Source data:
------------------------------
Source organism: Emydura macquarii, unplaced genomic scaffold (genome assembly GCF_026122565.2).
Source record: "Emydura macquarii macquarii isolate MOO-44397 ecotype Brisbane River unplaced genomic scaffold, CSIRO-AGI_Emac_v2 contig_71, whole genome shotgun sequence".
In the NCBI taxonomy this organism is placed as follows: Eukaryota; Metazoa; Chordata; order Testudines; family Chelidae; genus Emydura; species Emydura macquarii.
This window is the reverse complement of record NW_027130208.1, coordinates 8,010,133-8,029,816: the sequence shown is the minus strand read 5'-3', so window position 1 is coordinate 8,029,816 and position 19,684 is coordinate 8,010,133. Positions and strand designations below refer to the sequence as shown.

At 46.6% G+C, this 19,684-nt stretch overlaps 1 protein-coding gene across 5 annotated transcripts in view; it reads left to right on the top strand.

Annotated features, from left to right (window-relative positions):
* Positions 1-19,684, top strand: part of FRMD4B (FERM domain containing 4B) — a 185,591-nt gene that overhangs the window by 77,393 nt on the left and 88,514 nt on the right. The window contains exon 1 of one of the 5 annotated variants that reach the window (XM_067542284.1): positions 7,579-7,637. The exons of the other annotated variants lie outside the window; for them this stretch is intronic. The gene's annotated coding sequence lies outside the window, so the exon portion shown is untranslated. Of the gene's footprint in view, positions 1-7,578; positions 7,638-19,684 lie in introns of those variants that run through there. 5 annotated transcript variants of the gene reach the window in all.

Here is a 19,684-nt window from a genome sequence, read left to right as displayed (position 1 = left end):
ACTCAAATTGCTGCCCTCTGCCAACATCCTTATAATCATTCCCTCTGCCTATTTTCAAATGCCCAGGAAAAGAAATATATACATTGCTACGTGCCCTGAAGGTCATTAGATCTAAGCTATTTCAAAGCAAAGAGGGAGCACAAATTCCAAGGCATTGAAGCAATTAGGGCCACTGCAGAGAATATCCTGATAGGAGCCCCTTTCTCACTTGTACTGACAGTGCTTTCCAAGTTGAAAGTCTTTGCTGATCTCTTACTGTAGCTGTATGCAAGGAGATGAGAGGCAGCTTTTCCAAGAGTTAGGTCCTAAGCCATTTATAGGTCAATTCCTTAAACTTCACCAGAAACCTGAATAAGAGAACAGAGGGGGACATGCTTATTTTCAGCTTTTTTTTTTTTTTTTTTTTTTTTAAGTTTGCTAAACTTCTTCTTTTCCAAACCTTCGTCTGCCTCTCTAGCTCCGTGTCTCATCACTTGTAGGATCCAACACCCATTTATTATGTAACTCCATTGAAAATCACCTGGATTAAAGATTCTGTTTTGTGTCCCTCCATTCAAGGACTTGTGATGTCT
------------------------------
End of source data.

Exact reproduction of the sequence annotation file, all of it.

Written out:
Source organism: Emydura macquarii, unplaced genomic scaffold (genome assembly GCF_026122565.2).
Source record: "Emydura macquarii macquarii isolate MOO-44397 ecotype Brisbane River unplaced genomic scaffold, CSIRO-AGI_Emac_v2 contig_71, whole genome shotgun sequence".
In the NCBI taxonomy this organism is placed as follows: Eukaryota; Metazoa; Chordata; order Testudines; family Chelidae; genus Emydura; species Emydura macquarii.
This window is the reverse complement of record NW_027130208.1, coordinates 8,010,133-8,029,816: the sequence shown is the minus strand read 5'-3', so window position 1 is coordinate 8,029,816 and position 19,684 is coordinate 8,010,133. Positions and strand designations below refer to the sequence as shown.

At 46.6% G+C, this 19,684-nt stretch overlaps 1 protein-coding gene across 5 annotated transcripts in view; it reads left to right on the top strand.

Annotated features, from left to right (window-relative positions):
* Positions 1-19,684, top strand: part of FRMD4B (FERM domain containing 4B) — a 185,591-nt gene that overhangs the window by 77,393 nt on the left and 88,514 nt on the right. The window contains exon 1 of one of the 5 annotated variants that reach the window (XM_067542284.1): positions 7,579-7,637. The exons of the other annotated variants lie outside the window; for them this stretch is intronic. The gene's annotated coding sequence lies outside the window, so the exon portion shown is untranslated. Of the gene's footprint in view, positions 1-7,578; positions 7,638-19,684 lie in introns of those variants that run through there. 5 annotated transcript variants of the gene reach the window in all.

Here is a 19,684-nt window from a genome sequence, read left to right as displayed (position 1 = left end):
ACTCAAATTGCTGCCCTCTGCCAACATCCTTATAATCATTCCCTCTGCCTATTTTCAAATGCCCAGGAAAAGAAATATATACATTGCTACGTGCCCTGAAGGTCATTAGATCTAAGCTATTTCAAAGCAAAGAGGGAGCACAAATTCCAAGGCATTGAAGCAATTAGGGCCACTGCAGAGAATATCCTGATAGGAGCCCCTTTCTCACTTGTACTGACAGTGCTTTCCAAGTTGAAAGTCTTTGCTGATCTCTTACTGTAGCTGTATGCAAGGAGATGAGAGGCAGCTTTTCCAAGAGTTAGGTCCTAAGCCATTTATAGGTCAATTCCTTAAACTTCACCAGAAACCTGAATAAGAGAACAGAGGGGGACATGCTTATTTTCAGCTTTTTTTTTTTTTTTTTTTTTTTTAAGTTTGCTAAACTTCTTCTTTTCCAAACCTTCGTCTGCCTCTCTAGCTCCGTGTCTCATCACTTGTAGGATCCAACACCCATTTATTATGTAACTCCATTGAAAATCACCTGGATTAAAGATTCTGTTTTGTGTCCCTCCATTCAAGGACTTGTGATGTCT